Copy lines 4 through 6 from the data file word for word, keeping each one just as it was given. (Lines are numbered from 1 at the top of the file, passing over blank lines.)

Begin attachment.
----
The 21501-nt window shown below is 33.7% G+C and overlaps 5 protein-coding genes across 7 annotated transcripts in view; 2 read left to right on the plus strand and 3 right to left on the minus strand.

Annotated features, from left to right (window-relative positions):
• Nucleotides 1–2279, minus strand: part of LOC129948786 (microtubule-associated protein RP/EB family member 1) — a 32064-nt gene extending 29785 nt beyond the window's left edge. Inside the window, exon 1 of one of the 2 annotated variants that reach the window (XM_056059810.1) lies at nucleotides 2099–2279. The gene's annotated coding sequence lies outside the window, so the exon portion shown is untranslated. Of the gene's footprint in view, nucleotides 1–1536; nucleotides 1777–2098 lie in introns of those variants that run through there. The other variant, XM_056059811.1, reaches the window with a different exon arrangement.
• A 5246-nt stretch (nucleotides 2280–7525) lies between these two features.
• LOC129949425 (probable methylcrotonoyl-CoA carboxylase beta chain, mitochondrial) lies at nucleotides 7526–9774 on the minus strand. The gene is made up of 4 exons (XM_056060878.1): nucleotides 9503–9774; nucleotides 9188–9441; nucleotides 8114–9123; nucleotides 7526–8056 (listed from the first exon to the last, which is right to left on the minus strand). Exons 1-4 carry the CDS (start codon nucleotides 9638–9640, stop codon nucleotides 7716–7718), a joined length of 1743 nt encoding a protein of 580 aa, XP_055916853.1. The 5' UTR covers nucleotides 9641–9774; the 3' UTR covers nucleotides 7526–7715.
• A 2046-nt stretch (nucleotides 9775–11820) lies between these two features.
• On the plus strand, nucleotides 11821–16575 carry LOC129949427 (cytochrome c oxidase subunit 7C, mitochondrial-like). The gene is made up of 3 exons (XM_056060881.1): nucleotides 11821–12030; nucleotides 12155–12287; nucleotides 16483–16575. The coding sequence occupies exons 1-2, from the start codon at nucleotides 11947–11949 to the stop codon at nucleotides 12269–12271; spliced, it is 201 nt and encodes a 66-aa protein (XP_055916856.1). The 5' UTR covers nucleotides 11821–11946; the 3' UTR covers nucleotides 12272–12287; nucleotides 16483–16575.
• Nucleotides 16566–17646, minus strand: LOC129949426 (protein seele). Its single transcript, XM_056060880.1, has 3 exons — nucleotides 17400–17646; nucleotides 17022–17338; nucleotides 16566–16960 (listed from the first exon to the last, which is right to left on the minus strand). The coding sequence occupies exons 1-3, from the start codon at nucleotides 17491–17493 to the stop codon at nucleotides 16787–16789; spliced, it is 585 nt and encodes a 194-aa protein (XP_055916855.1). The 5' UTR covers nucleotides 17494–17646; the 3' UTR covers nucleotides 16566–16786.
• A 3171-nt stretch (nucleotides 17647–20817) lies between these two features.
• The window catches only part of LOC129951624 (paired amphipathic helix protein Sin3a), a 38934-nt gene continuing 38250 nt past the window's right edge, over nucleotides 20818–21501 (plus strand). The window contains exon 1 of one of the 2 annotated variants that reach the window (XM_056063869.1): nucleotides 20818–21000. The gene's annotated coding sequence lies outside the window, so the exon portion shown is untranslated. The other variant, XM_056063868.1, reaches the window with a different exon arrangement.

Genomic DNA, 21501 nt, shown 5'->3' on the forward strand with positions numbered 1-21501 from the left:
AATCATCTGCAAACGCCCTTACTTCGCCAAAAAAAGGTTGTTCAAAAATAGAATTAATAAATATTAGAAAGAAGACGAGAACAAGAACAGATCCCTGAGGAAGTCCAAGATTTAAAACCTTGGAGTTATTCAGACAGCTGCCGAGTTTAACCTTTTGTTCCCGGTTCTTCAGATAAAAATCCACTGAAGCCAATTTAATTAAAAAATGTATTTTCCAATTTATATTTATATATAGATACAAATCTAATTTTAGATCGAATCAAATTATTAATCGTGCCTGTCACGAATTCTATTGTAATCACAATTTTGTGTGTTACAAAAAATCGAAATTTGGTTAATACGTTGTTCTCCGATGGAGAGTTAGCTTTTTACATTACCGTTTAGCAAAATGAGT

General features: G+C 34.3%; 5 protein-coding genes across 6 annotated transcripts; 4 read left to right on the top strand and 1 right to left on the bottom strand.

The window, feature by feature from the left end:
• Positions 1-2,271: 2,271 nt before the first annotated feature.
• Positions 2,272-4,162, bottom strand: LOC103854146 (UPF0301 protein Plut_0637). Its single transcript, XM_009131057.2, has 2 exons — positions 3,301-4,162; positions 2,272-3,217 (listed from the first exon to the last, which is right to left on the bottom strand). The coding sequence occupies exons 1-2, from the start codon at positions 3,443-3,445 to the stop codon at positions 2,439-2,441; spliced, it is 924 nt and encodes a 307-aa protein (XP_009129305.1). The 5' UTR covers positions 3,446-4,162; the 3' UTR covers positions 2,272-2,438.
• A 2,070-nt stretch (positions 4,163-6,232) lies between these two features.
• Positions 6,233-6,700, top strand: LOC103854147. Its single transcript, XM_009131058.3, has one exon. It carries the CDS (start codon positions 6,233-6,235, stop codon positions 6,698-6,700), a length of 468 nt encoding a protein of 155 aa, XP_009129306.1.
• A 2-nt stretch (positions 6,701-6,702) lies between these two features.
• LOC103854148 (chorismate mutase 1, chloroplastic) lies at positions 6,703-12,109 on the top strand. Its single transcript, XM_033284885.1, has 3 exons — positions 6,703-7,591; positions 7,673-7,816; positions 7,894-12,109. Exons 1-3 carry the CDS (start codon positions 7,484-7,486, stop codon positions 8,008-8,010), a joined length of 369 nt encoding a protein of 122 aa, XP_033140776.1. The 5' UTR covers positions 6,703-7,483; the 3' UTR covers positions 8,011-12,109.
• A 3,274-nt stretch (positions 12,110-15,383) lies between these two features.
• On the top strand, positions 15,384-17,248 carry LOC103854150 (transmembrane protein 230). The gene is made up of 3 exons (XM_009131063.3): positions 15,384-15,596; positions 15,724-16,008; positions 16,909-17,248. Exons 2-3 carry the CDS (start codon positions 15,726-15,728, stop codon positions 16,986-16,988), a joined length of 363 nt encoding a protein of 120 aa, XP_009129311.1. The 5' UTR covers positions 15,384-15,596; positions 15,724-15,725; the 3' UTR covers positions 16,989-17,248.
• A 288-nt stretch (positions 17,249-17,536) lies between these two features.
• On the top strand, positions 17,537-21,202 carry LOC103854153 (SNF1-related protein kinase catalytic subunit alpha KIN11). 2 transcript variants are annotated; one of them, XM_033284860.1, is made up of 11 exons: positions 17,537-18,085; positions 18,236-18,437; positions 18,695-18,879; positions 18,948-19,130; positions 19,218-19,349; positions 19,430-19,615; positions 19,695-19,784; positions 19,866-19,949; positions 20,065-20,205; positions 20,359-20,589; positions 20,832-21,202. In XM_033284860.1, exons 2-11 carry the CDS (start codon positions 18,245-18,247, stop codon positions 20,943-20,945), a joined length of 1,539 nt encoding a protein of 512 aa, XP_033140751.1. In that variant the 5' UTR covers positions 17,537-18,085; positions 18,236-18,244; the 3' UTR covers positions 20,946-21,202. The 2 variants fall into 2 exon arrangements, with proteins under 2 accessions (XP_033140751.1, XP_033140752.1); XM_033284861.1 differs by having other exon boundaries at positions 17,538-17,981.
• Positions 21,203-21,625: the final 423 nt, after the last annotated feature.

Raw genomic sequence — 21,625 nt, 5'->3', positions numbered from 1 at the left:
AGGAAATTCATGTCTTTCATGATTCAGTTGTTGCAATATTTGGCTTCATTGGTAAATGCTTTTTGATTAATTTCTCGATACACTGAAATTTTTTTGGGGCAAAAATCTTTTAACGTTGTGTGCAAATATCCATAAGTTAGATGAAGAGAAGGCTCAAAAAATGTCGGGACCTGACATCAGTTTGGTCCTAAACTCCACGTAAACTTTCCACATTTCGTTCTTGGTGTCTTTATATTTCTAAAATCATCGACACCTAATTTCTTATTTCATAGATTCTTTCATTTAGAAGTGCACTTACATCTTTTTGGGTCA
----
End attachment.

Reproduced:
• A 5246-nt stretch (nucleotides 2280–7525) lies between these two features.
• LOC129949425 (probable methylcrotonoyl-CoA carboxylase beta chain, mitochondrial) lies at nucleotides 7526–9774 on the minus strand. The gene is made up of 4 exons (XM_056060878.1): nucleotides 9503–9774; nucleotides 9188–9441; nucleotides 8114–9123; nucleotides 7526–8056 (listed from the first exon to the last, which is right to left on the minus strand). Exons 1-4 carry the CDS (start codon nucleotides 9638–9640, stop codon nucleotides 7716–7718), a joined length of 1743 nt encoding a protein of 580 aa, XP_055916853.1. The 5' UTR covers nucleotides 9641–9774; the 3' UTR covers nucleotides 7526–7715.
• A 2046-nt stretch (nucleotides 9775–11820) lies between these two features.